Beckett banishes Sailing World Championship demons at The Hague

More than 1200 sailors from 80 nations raced across ten Olympic sailing disciplines.
More than 1200 sailors from 80 nations raced across ten Olympic sailing disciplines.

Micky Beckett believes he has banished his Allianz Sailing World Championship demons after winning ILCA 7 silver in The Hague.

The 28-year-old Solva sailor finished tenth in Aarhus five years ago but bounced back to secure second place behind Olympic champion Matt Wearn and put his fears of a 'curse' at the prestigious event to bed.

But it was far from plain sailing for Beckett, who had to overcome disqualification in Race 5 to secure his first World Championship medal and hand his hopes of Olympic selection a significant boost.

"Cracking it this year almost feels like I have broken a bit of a curse, to be honest," he said.

"It has been a long time coming, I have managed to win World Cups, European Championships, pretty much every other event there is.

"Every time I tried the World Championships, I got it wrong.

"It is a bit of a relief, but it is mixed feelings as well because I was winning the event for 90% of it pretty much, but it is a game of fine margins, and I made a very small mistake at the wrong moment.

"It ended up costing me the chance to be world champion, which is tough, but I am very happy with the medal, it is pretty cool.

"It is the most competitive sailing race you can get, it is brutally physical and long.

"It is a bit like the Tour de France in that you wake up every single day, your legs hurt, and you are going against a load of guys who are more experienced, better and sharper.

"I just was not able to match that in the past."

Beckett enjoyed an outstanding start to this year's Championship, finishing first, second or third in his opening five races.

However, an early start in Race 5 cost Beckett dearly, leaving him without a discard heading into Race 10.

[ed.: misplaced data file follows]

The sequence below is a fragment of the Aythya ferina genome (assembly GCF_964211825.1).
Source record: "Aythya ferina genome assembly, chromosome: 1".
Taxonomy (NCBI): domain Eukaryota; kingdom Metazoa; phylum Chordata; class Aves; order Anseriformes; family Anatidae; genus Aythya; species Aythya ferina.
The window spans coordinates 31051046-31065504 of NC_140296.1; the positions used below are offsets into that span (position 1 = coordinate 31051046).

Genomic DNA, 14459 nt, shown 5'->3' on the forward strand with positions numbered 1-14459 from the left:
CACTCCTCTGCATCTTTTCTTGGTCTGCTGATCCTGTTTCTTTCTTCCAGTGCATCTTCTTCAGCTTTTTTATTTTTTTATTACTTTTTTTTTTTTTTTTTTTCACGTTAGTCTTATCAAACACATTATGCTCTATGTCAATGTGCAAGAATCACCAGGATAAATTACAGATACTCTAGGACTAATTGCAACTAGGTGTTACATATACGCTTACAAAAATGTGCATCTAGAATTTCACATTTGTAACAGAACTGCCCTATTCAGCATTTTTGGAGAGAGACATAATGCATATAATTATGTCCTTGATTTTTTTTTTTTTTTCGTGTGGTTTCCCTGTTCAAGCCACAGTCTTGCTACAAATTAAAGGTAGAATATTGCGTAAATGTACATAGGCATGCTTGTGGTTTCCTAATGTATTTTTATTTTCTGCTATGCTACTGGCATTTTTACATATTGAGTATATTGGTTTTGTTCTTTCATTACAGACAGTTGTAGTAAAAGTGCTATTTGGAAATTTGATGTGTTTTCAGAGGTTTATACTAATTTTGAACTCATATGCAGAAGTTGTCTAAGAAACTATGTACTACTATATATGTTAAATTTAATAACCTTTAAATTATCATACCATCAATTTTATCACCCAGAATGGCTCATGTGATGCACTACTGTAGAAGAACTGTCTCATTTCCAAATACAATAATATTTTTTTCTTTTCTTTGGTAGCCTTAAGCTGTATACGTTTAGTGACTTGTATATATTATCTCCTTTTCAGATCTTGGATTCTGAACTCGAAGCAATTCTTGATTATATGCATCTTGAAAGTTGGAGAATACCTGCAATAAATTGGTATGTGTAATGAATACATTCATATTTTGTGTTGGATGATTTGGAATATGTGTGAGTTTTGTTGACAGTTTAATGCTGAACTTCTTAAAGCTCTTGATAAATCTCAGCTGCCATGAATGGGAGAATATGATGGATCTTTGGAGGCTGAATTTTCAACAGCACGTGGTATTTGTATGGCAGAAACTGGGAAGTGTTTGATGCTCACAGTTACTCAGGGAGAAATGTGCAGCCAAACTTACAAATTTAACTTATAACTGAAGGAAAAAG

His gold medal rival took full advantage, using his discard to disrupt Beckett's final effort, but the Brit did not begrudge Wearn's tactics, insisting he would have done the same thing.

"It just goes to show how tight it has been between me and him in the last few regattas," he said.

"He was just a little bit better this time, but he has come second before, so my coach and I both knew he was going to have no interest in sailing for second.

"We knew he was going to come after me, he is going to try and get me, which he did.

"But I will be more experienced and ready for him next time."

Beckett also achieved the Olympic qualifying standard needed to represent Great Britain at Paris 2024 in The Hague.

Although he is now highly likely to be selected for the Games, his inclusion still needs to be confirmed.

Beckett added: "The tough thing about sailing at the Olympics is that only one person from each country can go.

"So you can be very, very good and still not get the chance to go.

"I am part of a very good squad of four guys, and it is nice that we get along well and push each other to be as good as we are.

"I could not achieve any of what I have achieved without them pushing me.

"We all care a lot that whoever does go does a good job.

"We have kind of agreed that whoever is representing the country is also representing the lads and they have got to do well."

Follow the British Sailing Team after the Sailing World Championships in The Hague, Netherlands, on Instagram at @britishsailing